With Green in the box to fill the vacant gap, Clemson had enough bodies to fill each gap against the run and comfortably man up on the 3 receivers with 3 corners (as opposed to matching 2 corners and 1 safety on the 3 receivers in a 4-3). The point is no matter the formation, personnel, alignment, or call, every gap is always covered.
Linebacker is generally considered the hardest position for a defender to mentally grasp, not only because of the various gap and blitz responsibilities, but because after his initial gap responsibility he must drop into a zone or cover a receiver should an offense choose to pass. How does he know what to do at all, much less know it quickly enough to not bust an assignment? The answer, which Griffin alluded to, can be found in knowing where to look.
Simply put, a key is the "tell" a linebacker watches which will help him determine whether to charge his gap against the run or drop back to cover a pass. A linebacker may read a running back, which is fine in the event of a handoff, but could prove disastrous with play-action or any sort of counter motion. Or he could watch the offensive line, whose blocking will allow him to accurately determine run or pass, but is slow-developing and could freeze a linebacker into hesitancy.
What many defenses -- including both Clemson and Griffin's school -- teach nowadays is a combination of these two, known as the triangle key: a linebacker watches the guard and tackle closest to him plus the running back. The triangle is a compromise which incorporates the speed and aggression of a running back key with the accuracy of an offensive line key. It is still susceptible to play-action (we saw plenty of bites against play-action near the end of the regular season) but thanks to the guard and tackle keys it is not nearly as reckless as a simple running back key.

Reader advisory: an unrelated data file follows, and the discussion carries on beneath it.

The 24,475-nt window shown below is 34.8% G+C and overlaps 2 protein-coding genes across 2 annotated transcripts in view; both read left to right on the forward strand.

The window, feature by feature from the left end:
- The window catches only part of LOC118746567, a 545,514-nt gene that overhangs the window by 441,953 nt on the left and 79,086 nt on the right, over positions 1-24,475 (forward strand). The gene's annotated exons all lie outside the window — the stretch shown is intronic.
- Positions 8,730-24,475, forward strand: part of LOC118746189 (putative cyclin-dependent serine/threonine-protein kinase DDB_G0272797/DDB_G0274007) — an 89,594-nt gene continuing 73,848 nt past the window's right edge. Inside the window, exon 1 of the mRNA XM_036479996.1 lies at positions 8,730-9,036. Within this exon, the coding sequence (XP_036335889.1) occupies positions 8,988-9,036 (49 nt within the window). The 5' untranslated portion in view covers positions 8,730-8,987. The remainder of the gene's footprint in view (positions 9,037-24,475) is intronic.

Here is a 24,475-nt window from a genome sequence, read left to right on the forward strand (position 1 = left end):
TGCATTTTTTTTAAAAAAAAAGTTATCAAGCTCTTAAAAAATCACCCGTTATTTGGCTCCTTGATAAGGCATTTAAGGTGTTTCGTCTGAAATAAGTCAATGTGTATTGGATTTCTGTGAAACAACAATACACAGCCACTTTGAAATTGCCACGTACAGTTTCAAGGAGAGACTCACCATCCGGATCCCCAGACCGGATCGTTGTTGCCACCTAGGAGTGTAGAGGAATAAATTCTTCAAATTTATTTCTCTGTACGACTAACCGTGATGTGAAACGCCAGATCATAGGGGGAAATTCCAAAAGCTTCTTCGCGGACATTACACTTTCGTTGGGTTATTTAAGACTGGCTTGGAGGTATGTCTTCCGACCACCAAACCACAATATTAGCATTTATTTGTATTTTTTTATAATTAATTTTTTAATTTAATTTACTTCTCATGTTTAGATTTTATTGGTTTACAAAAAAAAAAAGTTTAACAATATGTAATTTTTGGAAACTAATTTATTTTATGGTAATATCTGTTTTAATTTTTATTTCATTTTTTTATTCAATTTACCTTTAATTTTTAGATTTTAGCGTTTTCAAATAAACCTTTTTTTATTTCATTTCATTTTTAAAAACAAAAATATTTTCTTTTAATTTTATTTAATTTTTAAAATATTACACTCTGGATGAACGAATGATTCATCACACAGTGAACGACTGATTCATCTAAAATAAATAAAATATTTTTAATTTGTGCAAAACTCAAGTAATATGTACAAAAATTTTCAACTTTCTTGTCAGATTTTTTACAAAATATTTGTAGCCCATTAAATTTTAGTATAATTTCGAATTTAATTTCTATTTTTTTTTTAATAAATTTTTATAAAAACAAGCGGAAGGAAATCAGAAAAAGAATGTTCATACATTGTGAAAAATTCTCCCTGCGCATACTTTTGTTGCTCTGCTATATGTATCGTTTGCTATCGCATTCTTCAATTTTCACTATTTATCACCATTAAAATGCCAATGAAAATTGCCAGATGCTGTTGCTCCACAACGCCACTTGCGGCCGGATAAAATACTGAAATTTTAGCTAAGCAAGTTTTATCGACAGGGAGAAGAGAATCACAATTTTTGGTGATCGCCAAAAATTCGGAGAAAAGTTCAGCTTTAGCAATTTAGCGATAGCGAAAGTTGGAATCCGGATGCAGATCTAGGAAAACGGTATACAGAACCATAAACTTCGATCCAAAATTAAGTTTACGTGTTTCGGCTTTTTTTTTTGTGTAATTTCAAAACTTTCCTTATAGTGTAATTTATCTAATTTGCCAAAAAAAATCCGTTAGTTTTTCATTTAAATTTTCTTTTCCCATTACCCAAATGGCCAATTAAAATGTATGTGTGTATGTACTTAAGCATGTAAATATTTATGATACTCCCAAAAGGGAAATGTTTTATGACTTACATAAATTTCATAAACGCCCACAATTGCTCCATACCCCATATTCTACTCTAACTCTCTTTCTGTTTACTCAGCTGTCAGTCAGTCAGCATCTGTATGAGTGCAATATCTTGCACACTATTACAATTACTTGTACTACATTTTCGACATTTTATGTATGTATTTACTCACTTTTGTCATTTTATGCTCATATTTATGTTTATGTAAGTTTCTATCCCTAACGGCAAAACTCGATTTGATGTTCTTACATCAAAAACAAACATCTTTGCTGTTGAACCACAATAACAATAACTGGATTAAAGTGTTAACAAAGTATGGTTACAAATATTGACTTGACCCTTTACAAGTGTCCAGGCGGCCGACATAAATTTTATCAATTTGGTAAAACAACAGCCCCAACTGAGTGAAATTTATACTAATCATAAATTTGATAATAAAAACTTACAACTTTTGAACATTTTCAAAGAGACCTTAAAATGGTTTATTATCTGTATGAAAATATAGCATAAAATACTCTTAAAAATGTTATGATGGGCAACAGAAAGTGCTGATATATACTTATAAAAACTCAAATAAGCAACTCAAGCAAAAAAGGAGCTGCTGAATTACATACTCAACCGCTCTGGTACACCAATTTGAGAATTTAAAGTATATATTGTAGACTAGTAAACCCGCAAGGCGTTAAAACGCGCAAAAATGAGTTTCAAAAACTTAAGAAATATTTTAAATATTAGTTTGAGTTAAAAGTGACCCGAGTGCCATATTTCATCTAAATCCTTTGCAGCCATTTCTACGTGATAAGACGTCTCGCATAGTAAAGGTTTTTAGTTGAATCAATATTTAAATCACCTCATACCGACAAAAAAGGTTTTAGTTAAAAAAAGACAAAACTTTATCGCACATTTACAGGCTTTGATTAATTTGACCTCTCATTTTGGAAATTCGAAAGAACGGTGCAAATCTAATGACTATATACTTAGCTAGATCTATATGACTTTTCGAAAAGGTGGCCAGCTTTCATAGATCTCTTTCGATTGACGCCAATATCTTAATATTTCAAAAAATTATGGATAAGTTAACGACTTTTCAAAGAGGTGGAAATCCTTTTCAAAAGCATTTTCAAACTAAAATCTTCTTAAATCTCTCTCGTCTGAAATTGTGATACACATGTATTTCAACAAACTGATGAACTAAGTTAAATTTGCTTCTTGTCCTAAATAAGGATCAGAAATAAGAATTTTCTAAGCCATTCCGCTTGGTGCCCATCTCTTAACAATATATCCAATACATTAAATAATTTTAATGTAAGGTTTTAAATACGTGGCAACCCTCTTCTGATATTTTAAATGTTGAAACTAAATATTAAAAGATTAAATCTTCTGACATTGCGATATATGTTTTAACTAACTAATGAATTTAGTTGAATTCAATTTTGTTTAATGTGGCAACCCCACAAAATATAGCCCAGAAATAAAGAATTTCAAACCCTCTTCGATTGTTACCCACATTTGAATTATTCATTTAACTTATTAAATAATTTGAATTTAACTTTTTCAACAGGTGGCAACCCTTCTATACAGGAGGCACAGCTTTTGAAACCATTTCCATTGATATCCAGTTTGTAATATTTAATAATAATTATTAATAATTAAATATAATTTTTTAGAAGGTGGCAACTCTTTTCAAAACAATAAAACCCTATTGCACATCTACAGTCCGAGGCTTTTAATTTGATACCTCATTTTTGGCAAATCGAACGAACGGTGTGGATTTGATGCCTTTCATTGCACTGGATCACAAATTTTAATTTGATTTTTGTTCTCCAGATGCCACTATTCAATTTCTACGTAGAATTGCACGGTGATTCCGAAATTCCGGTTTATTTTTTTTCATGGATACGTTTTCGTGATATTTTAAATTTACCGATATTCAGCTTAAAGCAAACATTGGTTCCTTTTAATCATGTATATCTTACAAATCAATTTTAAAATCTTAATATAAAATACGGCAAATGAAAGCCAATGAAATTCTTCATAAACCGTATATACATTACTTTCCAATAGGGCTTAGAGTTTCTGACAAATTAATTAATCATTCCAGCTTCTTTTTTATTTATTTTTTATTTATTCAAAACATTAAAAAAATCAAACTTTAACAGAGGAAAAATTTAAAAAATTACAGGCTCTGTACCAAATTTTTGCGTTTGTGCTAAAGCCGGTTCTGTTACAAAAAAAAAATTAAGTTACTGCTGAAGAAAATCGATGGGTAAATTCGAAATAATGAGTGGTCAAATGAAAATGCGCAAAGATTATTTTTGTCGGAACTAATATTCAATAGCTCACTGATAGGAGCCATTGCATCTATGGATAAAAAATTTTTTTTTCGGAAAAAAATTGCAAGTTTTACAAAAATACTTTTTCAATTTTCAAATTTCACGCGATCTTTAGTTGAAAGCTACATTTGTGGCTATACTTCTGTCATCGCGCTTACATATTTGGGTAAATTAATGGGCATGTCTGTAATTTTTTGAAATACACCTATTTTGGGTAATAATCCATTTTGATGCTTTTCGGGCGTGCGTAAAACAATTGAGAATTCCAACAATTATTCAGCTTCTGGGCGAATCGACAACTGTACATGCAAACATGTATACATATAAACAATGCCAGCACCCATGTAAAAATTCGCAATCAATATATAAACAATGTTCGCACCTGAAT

Above, FSU went back to the same counter run with which they gashed Clemson early. The player I want you to watch is Mike linebacker B.J. Goodson, who reads the counter when he sees the pulling guard (offensive line key), then flows to Dalvin Cook and attacks with speed (running back key) to makes the tackle.
Were Goodson to read only a running back key, he may have run himself out of position with Cook's first few counter steps away from the eventual play side. With only an offensive line key, Goodson's eyes may have been lost in the scrum and allowed the best running back in the country to zip past him.
Below is another example of the benefits of the triangle key, where Clemson's linebackers properly diagnose a screen pass to Cook:
It's difficult to tell at this angle, but you'll notice the 3 linebackers are in a Tan Zero Tan alignment behind the 4-3 Over which we previously discussed. With Clemson in a boundary corner blitz, FSU is in a great call for a potential big gain. With a quick play-action fake, FSU wants to draw the linebackers towards the QB and free the line to block downfield.
However, Goodson and Ben Boulware read the line's initial pass block and begin to drop into coverage instead of crashing towards Cook. Then, both the offensive line and running back keys reveal the screen and both linebackers break towards Cook before the ball is even thrown. From there, the linemen and the play have no hope but Cook's elusiveness.
Clemson's linebackers played the screen beautifully; they read each key and stayed in position. From there the instinctive aggression and speed for which the position is known must take over. The best linebackers don't simply fly to where they think the ball will go; they read keys and fly to where they know it will go.